Here’s my rationale: In large part as a result of the Twilight Saga franchise, Kristen Stewart has a large and devoted fan base – mostly female (as attested by the demographic patterns of the Twilight movies) and of various age groups, though leaning young. (New Moon‘s opening-weekend demographics: 80 percent female, 50 percent over 21; Eclipse‘s: 65 percent female; 55 percent over 21.) They flock en masse to the Twilight movies on opening weekend. (Or opening day, as was the case with Eclipse, which opened on a Wednesday.)
Kristen Stewart fans: A box office power?
For various reasons, those Kristen Stewart fans have stayed away from the (at times R-rated, e.g., The Runaways, Welcome to the Rileys) low-budget, modestly (or downright poorly) marketed indie fare featuring the actress. Snow White and the Huntsman, on the other hand, is Stewart’s first big-budget, non-Twilight, commercial movie. And for that reason, I believe her fans – and their moviegoing companions – have turned SWATH into a much bigger first-weekend hit than it would have been without Stewart’s presence. (As per Box Office Mojo, women accounted for 53 percent of SWATH‘s first-weekend moviegoers, though the dark, Gothic tale skewed older than the Twilight films, as 52 percent of patrons were over 30.)
Snow White and the Huntsman is Rupert Sanders’ first film, while Sam Claflin has only one other major movie to his credit: Rob Marshall’s Pirates of the Caribbean: On Stranger Tides, which is actually a Johnny Depp-Penélope Cruz vehicle. Needless to say, neither Sanders nor Claflin could be considered a box office draw at this stage. But why should I consider Kristen Stewart and not Charlize Theron and/or Chris Hemsworth?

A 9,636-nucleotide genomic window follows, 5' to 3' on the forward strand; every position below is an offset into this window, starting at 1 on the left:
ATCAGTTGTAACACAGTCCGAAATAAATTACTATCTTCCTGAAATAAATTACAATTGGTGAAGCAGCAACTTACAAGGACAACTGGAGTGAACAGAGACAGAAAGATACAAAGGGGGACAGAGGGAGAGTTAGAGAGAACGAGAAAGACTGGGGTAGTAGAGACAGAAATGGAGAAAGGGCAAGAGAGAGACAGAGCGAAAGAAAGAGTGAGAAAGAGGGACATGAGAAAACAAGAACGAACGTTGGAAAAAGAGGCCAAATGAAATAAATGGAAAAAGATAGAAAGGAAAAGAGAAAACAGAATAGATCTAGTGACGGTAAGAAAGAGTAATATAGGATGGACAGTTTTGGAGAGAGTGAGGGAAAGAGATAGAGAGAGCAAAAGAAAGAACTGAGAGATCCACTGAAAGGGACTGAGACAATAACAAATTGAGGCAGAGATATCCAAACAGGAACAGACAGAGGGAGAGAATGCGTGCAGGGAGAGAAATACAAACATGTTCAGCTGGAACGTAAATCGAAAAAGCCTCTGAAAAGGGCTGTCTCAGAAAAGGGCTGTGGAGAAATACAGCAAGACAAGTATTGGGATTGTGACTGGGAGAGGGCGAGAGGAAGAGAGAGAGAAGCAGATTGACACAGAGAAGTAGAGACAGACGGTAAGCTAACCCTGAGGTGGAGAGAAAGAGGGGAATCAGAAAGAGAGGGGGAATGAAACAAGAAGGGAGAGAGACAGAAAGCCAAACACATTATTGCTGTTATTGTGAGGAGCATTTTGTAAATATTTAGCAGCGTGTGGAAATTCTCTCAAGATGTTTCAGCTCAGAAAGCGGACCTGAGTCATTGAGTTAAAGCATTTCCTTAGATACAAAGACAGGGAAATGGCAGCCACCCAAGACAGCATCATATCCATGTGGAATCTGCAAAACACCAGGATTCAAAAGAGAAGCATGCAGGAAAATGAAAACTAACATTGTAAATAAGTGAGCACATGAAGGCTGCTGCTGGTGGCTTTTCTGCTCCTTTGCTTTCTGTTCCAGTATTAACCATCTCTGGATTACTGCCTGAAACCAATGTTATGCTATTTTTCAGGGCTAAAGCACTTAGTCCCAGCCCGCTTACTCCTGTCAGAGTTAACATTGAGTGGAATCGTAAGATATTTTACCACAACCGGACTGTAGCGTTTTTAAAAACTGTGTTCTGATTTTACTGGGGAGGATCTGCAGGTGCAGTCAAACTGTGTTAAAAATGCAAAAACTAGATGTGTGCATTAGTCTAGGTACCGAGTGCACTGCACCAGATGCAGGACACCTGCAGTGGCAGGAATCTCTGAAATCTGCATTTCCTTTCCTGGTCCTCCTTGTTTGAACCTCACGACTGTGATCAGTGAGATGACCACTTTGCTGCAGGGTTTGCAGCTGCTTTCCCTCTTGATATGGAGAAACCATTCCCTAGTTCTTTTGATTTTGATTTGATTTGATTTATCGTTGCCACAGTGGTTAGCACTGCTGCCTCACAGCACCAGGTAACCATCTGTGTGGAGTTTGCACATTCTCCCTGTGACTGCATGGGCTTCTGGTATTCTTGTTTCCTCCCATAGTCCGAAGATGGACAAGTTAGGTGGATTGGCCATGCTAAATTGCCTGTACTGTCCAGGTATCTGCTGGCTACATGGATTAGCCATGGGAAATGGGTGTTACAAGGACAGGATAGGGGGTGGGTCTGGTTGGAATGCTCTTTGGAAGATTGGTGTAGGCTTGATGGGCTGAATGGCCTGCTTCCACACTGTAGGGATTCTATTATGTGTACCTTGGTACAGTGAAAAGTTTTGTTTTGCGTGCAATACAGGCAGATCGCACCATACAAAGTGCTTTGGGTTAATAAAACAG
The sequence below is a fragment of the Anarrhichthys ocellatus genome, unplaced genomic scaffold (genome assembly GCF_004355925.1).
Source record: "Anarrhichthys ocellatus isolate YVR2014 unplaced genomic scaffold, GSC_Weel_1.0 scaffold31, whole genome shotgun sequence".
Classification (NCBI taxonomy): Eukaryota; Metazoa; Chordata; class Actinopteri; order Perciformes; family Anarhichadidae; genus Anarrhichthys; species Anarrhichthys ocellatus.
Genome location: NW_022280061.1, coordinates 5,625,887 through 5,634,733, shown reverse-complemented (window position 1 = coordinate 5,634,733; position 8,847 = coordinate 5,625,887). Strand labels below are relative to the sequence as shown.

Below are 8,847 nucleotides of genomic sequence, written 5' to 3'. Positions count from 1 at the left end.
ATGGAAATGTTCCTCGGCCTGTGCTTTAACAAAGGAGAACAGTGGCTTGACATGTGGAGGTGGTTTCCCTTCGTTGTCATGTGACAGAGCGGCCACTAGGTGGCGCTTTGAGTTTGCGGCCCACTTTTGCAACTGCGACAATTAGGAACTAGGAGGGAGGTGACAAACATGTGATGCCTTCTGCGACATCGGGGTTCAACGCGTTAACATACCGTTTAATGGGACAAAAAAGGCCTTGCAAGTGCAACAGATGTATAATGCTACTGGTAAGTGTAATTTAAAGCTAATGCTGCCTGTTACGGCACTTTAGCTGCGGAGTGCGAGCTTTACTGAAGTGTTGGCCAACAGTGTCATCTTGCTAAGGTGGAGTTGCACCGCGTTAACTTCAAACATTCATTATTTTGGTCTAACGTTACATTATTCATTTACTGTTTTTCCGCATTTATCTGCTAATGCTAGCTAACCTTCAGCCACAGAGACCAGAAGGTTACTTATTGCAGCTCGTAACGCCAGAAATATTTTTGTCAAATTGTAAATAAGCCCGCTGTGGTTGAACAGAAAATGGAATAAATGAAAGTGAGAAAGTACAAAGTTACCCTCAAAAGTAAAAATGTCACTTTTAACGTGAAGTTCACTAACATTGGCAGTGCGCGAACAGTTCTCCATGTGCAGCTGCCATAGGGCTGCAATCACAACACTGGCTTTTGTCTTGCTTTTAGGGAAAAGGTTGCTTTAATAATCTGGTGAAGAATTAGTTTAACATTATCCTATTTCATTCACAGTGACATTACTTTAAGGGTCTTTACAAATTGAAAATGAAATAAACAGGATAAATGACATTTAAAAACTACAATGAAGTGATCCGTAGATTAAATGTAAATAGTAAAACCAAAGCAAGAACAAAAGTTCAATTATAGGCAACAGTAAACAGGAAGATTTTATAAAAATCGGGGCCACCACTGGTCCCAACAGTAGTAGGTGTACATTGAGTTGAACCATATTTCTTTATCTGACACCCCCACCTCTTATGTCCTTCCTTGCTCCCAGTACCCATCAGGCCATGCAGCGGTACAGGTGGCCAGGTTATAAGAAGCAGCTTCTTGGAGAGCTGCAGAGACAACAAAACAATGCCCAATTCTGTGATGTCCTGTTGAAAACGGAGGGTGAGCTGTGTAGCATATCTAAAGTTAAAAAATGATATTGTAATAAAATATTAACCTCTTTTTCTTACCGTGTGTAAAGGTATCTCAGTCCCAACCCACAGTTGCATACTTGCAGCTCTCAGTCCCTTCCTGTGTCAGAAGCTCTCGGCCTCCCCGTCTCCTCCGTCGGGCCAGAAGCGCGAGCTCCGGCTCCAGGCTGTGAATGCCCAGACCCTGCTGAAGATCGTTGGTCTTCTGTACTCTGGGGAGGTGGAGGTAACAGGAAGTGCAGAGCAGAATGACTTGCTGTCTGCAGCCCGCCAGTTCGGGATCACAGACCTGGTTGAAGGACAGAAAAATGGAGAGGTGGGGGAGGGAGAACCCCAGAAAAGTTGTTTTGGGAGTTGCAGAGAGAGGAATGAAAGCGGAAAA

Snow White and the Huntsman / Chris Hemsworth / the Huntsman picture: Alex Bailey / Universal Pictures.
Charlize Theron, Snow White and the Huntsman
Well, surely both Charlize Theron and Chris Hemsworth have their fans. But when was the last time Charlize Theron had a major personal box office hit? The answer is never. This is no put down, but a fact. No movie toplining Theron has ever earned more than $100 million at the North American box office. Not even close. Not even adjusting for inflation.